Results of the present study suggest that veliparib concentrations above 10 μm are required to inhibit pADPr synthesis in A2780 cells (Fig. 1 and supplemental Fig. S3). In contrast, while this work was in progress, Zhang et al. (32) reported that camptothecin-induced polymer synthesis in HT29 colon cancer cells was robustly inhibited by 0.5 μm veliparib. In view of recent results showing that veliparib uptake can be affected by certain drug transporters (90), part of this disparity might reflect the use of different cell lines. It is also possible that differences in the assays contribute. The pADPr immunofluorescence method reported by Zhang et al. (32) appears to detect an antigen that is present in both cytoplasm and nucleus (91). In contrast, the pADPr method used in the present work, which employs a different antibody, detects an antigen that localizes exclusively in the nucleus (Fig. 1G and supplemental Fig. S3), where the vast majority of PARP1 is known to be located (76, 77, 92, 93). Moreover, the need for 10–40 μm veliparib to substantially suppress PAR synthesis is consistent with recent results examining the effects of veliparib on protein poly(ADP-ribosyl)ation by immunoblotting (64).
The observations that (i) PARP inhibitors exert their effects at concentrations far below those required to inhibit the majority of pADPr synthesis and that (ii) PARP1 protein is required for the cells to be sensitized are highly reminiscent of the action of topo I poisons such as CPT or topotecan, which convert topo I into an agent that causes DNA damage (9, 12). Indeed, prior studies performed under cell-free conditions raised the possibility that PARP1 might act as poison, binding to damaged DNA and preventing its repair when the PARP1 substrate NAD+ is absent (89). To our knowledge, the present observations provide the first evidence that PARP inhibitors, acting in intact cells, sensitize to topo I poisons in this fashion. In particular, we have observed that veliparib, although failing to alter the cleavage-religation equilibrium (Fig. 3F and Ref. 32), diminishes the repair of DNA damage that is not rapidly reversed by topo I itself (Fig. 6, C–F). Moreover, we have demonstrated that Parp1 deletion diminishes sensitivity of cells to the CPT/veliparib combination (Fig. 4, C and D, closed triangles) and transfection with catalytically inactive PARP1 recapitulates the effects of treating cells with PARP inhibitors (Fig. 5D). Finally, we have shown that sensitization to topo I poisons can be accomplished by transfection with the PARP1 DNA binding domain (Fig. 5E), which also sensitized cells to alkylating agents and ionizing radiation in prior studies (94–97). All of these observations are consistent with a model in which PARP inhibitors poison the enzyme, i.e. convert PARP into a protein that diminishes repair of topo I-induced DNA damage arising downstream of Top1cc stabilization.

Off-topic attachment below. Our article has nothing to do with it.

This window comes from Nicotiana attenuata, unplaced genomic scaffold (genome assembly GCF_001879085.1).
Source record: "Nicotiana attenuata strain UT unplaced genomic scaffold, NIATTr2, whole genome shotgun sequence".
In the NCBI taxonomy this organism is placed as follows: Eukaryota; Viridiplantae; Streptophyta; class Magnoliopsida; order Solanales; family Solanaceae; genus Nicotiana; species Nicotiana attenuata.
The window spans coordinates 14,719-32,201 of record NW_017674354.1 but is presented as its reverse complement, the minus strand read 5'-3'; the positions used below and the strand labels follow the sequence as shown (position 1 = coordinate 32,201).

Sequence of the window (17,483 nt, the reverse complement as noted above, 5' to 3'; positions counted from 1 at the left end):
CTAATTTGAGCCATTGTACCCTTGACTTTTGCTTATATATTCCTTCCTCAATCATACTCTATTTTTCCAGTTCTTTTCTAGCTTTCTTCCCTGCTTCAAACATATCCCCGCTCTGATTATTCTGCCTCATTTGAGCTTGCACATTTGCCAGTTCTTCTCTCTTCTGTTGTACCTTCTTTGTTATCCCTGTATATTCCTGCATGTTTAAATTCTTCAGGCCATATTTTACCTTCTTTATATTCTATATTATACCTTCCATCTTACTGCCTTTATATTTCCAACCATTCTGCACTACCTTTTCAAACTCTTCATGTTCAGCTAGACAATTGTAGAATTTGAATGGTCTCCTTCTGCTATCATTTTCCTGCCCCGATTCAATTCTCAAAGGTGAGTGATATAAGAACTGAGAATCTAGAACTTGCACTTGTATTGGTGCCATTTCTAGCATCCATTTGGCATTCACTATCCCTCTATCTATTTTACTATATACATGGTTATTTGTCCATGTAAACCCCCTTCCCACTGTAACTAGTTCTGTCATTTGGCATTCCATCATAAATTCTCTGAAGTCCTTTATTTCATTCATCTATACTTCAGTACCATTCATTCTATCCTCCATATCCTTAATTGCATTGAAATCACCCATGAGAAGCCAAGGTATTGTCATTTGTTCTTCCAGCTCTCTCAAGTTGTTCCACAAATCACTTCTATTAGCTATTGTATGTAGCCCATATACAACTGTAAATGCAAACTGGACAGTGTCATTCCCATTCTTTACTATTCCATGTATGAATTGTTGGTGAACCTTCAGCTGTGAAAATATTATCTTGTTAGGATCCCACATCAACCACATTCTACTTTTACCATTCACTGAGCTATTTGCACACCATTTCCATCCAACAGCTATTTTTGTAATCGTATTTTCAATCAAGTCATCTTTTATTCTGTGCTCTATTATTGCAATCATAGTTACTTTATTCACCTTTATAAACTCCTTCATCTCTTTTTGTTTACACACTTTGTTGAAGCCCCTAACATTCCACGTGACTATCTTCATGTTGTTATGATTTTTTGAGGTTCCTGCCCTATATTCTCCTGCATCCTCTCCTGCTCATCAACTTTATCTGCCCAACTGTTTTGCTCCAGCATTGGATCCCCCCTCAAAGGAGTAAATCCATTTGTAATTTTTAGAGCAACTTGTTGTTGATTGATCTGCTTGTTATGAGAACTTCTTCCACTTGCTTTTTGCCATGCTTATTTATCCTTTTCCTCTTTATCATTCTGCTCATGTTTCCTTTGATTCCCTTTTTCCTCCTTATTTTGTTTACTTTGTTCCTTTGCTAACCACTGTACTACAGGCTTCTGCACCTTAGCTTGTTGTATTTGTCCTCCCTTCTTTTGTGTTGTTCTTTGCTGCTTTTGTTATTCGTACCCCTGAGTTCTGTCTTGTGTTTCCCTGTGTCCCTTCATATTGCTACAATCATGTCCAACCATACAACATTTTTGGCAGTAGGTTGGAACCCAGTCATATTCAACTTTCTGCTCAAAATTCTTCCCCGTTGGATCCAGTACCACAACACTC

Studies are currently in progress in a number of laboratories to determine which aspects of repair are modulated by PARP inhibitors (32, 64, 98, 99). Our results along with those of Zhang et al. (32) indicate that TDP1 knockdown sensitizes cells to topotecan and abrogates further sensitization by veliparib (supplemental Fig. S9). These results, which place TDP1 downstream of poisoned PARP1, raise the possibility that TDP1 cannot be recruited to trapped Top1cc when enzymatically inactive PARP1 is bound to the DNA.
PARP inhibitors are in the process of being tested as potential agents that might enhance the therapeutic effects of various DNA damaging agents (20). Thus, the mechanism by which PARP inhibitors sensitize cells has potentially important implications for this clinical development. For example, if PARP inhibitors sensitize cells solely by diminishing the synthesis of pADPr, then cells with lower levels of PARP1 might require lower PARP inhibitor concentrations to diminish pADPr synthesis to a sufficiently low level to inhibit pADPr-dependent repair. In contrast, if PARP inhibitors sensitize cells by converting PARP1 into an agent that potentiates the DNA damage of other agents, then cells with lower PARP1 expression would be expected to exhibit less sensitization as illustrated by the effects in Parp1−/− cells (Fig. 4, C and D, and supplemental Fig. S8). Previous studies showing that Parp1 knock-out cells were intrinsically hypersensitive to alkylating agents and ionizing radiation (57, 94–97) suggest that PARP inhibitors enhance the effects of alkylating agents and ionizing radiation at least in part by diminishing the synthesis of pADPr that is involved in repair. These observations suggest that, all other factors being equal, tumors with lower PARP1 expression might be better sensitized to alkylating agents and ionizing radiation by PARP inhibitors. In contrast, the present data suggest that tumors with low PARP1 might be less effectively sensitized to topo I poisons by PARP inhibitors.
In summary, this study provides evidence that PARP inhibitors can sensitize to topo I poisons at concentrations far below the IC50 for pADPr synthesis. Further experiments have not only shown that PARP1 is responsible for these sensitizing effects, but also demonstrated that this sensitization reflects the ability of catalytically inactive PARP1 to serve as a protein that diminishes the repair of topo I-initiated DNA damage in intact cells. Further study is required to determine whether these observations can be successfully developed into a combination therapy that enhances the efficacy of topo I poisons.
We gratefully acknowledge gifts of cell lines and reagents from D. O. Toft, Y. C. Cheng, V. Shridhar, F. Couch, G. de Murcia, and Abbott Pharmaceuticals, technical assistance of the Mayo Flow Cytometry and Optical Morphology Shared Resource, insightful discussions with L. Hartmann, J. Karp, and C. Erlichman, secretarial assistance of Deb Strauss, and helpful suggestions of the anonymous referees.
*This work was supported, in whole or in part, by National Institutes of Health Grants P50 CA136393 and R01 CA73709.
This article contains supplemental Figs. S1–S9.
4K. S. Flatten and S. H. Kaufmann, unpublished observations.
3The abbreviations used are: